Vaccine Being Developed to Combat UTIs

New York, NY
September 22, 1999

Accounting for nearly 10 million visits to the doctor and 1.5 million hospitalizations annually, urinary tract infections (UTIs) are the cause of great discomfort. Now there's hope on the horizon for sufferers of chronic UTIs. A new vaccine to prevent recurrent urinary infections of the bladder has proved successful in mice and holds promise for protecting against such infections in people. "Results from use of this vaccine in mice are encouraging; further tests will help to determine how it affects humans," says Garabed Eknoyan, MD, president, National Kidney Foundation.

Urinary tract infections (UTIs) occur when bacteria, usually Escherichia coli (E. coli), get into the urinary tract. Researchers developed the vaccine to target bacterial structures called pili, hair-like projections on the surface of the bacteria that lets them attach to urinary tract cells and cause infection instead of passing out and being washed by urine. The ability of the bacteria to hang onto these cells is a major factor in causing an infection. A protein molecule called an adhesin that is located at the tips of the pili, makes this attachment possible. The vaccine causes the body's immune system to produce antibodies to this adhesin, preventing the onset of infection.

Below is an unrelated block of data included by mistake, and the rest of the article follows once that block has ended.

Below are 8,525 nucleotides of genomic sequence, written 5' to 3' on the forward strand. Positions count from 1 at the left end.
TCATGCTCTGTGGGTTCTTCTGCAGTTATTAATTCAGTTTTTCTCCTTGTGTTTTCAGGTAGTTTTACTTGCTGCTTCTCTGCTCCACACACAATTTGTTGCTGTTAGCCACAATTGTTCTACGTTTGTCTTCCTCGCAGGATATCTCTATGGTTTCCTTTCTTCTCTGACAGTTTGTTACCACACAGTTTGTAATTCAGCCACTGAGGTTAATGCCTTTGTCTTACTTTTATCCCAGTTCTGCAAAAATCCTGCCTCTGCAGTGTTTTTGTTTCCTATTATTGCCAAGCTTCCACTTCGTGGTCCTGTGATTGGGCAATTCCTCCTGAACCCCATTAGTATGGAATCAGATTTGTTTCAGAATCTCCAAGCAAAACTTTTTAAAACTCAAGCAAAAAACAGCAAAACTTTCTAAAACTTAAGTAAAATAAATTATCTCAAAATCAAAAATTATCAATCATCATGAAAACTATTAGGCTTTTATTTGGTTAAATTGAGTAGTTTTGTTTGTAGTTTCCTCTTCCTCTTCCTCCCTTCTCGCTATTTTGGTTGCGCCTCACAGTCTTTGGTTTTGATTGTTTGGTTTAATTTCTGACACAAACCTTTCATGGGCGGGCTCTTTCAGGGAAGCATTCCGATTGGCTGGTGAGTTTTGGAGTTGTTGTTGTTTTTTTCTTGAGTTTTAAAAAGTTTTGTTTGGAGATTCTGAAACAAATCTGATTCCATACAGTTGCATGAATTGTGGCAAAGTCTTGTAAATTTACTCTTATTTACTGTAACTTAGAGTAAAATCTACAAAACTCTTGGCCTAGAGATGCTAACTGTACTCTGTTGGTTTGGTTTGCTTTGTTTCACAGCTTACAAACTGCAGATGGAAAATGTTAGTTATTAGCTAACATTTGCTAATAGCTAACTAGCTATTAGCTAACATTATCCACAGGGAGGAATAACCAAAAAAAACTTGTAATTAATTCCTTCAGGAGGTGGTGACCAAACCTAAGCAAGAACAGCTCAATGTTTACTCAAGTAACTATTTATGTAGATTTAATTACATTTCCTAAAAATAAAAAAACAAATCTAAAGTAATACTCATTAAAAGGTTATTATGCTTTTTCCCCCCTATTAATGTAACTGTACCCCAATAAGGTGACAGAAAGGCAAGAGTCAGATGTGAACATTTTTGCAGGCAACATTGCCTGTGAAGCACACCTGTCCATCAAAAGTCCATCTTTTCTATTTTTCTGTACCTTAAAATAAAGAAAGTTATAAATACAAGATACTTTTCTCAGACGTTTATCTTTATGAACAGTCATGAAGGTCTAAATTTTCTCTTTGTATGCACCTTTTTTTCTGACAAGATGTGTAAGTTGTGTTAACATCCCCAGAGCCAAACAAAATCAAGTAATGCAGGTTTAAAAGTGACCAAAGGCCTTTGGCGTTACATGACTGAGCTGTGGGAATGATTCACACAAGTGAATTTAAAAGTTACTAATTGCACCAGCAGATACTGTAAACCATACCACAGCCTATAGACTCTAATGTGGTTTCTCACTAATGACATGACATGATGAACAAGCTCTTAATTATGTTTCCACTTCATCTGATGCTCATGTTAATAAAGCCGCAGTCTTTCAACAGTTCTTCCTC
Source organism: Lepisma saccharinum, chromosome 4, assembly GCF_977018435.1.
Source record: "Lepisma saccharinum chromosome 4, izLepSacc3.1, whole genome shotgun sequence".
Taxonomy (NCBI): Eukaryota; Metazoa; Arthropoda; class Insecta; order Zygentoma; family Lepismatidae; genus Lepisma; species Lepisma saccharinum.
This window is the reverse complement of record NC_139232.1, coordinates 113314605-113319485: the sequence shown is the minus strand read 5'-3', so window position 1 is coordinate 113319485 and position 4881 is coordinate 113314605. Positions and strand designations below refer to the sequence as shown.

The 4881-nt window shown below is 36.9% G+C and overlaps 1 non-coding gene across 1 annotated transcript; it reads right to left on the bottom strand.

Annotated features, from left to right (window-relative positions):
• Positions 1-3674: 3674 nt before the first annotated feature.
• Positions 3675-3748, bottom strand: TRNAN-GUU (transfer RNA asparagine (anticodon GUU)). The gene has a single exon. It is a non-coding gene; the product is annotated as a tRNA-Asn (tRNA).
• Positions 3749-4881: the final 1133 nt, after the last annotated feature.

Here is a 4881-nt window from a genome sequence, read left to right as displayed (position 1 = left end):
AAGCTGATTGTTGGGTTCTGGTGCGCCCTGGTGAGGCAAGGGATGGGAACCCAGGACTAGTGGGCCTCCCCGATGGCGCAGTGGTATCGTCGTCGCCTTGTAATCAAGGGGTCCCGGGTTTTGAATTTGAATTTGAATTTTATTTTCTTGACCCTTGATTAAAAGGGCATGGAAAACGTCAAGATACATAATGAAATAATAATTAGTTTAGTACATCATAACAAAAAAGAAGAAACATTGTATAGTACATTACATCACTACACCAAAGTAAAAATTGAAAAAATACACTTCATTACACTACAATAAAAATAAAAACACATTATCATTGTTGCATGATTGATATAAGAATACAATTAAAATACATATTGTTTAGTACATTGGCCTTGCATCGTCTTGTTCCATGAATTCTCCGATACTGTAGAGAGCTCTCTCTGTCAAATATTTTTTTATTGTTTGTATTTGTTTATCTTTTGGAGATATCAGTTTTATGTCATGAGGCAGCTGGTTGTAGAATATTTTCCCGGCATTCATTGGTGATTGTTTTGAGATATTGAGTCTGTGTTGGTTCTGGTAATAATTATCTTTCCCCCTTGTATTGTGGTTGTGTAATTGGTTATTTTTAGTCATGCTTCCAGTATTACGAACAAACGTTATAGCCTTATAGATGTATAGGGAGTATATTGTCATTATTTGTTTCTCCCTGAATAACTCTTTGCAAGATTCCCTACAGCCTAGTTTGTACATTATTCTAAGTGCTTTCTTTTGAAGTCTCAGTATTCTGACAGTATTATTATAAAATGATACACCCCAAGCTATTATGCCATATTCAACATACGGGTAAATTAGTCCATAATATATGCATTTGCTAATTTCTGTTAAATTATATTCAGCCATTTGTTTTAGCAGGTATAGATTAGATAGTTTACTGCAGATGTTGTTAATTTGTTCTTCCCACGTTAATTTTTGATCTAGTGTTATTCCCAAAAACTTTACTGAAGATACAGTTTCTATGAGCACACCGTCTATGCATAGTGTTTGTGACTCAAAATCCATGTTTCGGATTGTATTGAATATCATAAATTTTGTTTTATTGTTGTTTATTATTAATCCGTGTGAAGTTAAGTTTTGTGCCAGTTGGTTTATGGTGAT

Clinical trials of the vaccine are expected to begin next year. Scientists want to determine whether or not the vaccine can stimulate immunity to UTIs in women, who are prone to infection, and make sure that it does not eliminate the naturally occurring bacterial population in the intestines.

Currently, UTIs are treated with antibiotics until the infection is cured. In most cases, UTIs occur in the bladder, but they may sometimes spread to the kidneys. If you have one or more of the following symptoms of UTIs, you should seek medical attention:

  • pain over your bladder or in your lower back
  • burning when your pass urine
  • feeling the need to urinate often even though the amount of urine passed may be small
  • getting up often at night to urinate
  • cloudy, bloody or foul-smelling urine

In some cases, fever and chills may start suddenly, with or without pain in the back and below the ribs. For a free brochure on urinary tract infections, call the National Kidney Foundation at (800) 622-9010.

The National Kidney Foundation is dedicated to preventing kidney and urinary tract diseases, improving the health and well-being of individuals and families affected by these diseases and increasing the availability of all organs for transplantation.